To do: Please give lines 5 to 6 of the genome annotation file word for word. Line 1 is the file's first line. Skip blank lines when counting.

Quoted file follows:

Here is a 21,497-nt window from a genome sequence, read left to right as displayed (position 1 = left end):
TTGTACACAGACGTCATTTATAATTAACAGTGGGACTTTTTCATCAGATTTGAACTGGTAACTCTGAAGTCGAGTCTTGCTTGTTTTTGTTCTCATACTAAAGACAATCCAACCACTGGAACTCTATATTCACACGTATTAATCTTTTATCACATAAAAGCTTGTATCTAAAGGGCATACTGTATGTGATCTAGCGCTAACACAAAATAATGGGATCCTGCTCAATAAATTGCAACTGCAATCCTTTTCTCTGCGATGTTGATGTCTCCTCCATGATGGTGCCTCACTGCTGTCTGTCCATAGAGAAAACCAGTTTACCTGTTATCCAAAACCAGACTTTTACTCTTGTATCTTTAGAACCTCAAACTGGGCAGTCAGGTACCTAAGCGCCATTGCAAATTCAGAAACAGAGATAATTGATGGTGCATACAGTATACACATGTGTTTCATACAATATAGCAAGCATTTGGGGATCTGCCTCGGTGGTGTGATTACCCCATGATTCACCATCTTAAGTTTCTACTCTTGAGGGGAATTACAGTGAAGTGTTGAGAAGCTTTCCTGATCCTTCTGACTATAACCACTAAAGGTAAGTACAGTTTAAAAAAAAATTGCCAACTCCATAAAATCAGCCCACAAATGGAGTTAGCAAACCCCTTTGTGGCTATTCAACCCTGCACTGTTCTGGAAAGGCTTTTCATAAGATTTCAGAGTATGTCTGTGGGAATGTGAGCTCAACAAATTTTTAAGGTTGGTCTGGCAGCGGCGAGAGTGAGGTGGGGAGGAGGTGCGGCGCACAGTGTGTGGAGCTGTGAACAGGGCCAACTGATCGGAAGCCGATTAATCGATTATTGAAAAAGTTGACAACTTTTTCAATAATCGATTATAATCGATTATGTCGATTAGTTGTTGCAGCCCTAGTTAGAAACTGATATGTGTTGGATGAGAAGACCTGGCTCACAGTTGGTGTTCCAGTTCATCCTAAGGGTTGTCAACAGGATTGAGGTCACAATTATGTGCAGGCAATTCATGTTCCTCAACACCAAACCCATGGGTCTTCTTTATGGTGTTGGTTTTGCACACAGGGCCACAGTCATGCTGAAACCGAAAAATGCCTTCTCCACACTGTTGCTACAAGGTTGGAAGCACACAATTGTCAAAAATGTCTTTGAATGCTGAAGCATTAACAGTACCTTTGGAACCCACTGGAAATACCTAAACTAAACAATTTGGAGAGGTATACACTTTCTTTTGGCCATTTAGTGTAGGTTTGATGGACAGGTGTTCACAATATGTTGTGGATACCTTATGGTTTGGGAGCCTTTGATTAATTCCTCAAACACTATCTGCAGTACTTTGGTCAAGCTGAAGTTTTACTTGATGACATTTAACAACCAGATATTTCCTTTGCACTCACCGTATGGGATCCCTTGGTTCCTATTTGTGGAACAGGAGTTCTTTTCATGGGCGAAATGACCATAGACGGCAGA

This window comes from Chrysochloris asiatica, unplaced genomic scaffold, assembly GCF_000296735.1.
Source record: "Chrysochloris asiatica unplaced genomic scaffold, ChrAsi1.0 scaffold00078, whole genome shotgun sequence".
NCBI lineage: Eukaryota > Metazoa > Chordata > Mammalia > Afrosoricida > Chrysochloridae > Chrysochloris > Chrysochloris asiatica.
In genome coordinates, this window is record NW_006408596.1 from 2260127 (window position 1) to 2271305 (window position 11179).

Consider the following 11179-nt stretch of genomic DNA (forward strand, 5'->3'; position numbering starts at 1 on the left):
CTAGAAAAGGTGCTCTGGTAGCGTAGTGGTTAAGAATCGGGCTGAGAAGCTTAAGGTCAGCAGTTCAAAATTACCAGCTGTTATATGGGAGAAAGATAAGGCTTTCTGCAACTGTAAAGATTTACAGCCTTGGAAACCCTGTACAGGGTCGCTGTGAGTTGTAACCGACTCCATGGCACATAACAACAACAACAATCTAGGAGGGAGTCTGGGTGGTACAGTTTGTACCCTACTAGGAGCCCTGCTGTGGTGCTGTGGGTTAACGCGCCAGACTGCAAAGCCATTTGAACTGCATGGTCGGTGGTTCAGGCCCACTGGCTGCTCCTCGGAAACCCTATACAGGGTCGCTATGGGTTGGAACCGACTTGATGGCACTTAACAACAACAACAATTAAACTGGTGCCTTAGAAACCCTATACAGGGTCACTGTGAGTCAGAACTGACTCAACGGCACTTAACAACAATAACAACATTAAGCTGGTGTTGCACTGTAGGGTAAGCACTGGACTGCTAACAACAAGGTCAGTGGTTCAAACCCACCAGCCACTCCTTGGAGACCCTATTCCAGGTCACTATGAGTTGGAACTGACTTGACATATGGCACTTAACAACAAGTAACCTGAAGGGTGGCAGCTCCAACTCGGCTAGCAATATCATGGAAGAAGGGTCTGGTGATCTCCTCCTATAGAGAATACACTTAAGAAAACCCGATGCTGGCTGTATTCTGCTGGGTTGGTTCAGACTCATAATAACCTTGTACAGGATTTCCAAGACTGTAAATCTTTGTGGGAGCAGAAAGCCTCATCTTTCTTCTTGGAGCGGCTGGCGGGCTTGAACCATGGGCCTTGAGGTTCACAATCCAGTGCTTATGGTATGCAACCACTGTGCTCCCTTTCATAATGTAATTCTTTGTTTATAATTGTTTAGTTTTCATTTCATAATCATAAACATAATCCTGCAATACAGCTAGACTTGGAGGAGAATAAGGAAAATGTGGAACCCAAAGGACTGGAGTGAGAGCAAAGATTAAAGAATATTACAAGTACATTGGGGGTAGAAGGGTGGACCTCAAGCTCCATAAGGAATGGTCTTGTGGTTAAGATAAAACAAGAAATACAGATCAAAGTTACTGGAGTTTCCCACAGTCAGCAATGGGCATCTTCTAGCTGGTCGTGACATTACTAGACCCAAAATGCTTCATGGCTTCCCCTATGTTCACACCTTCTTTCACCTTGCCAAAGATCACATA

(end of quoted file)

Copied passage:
NCBI lineage: Eukaryota > Metazoa > Chordata > Mammalia > Afrosoricida > Chrysochloridae > Chrysochloris > Chrysochloris asiatica.
In genome coordinates, this window is record NW_006408596.1 from 2260127 (window position 1) to 2271305 (window position 11179).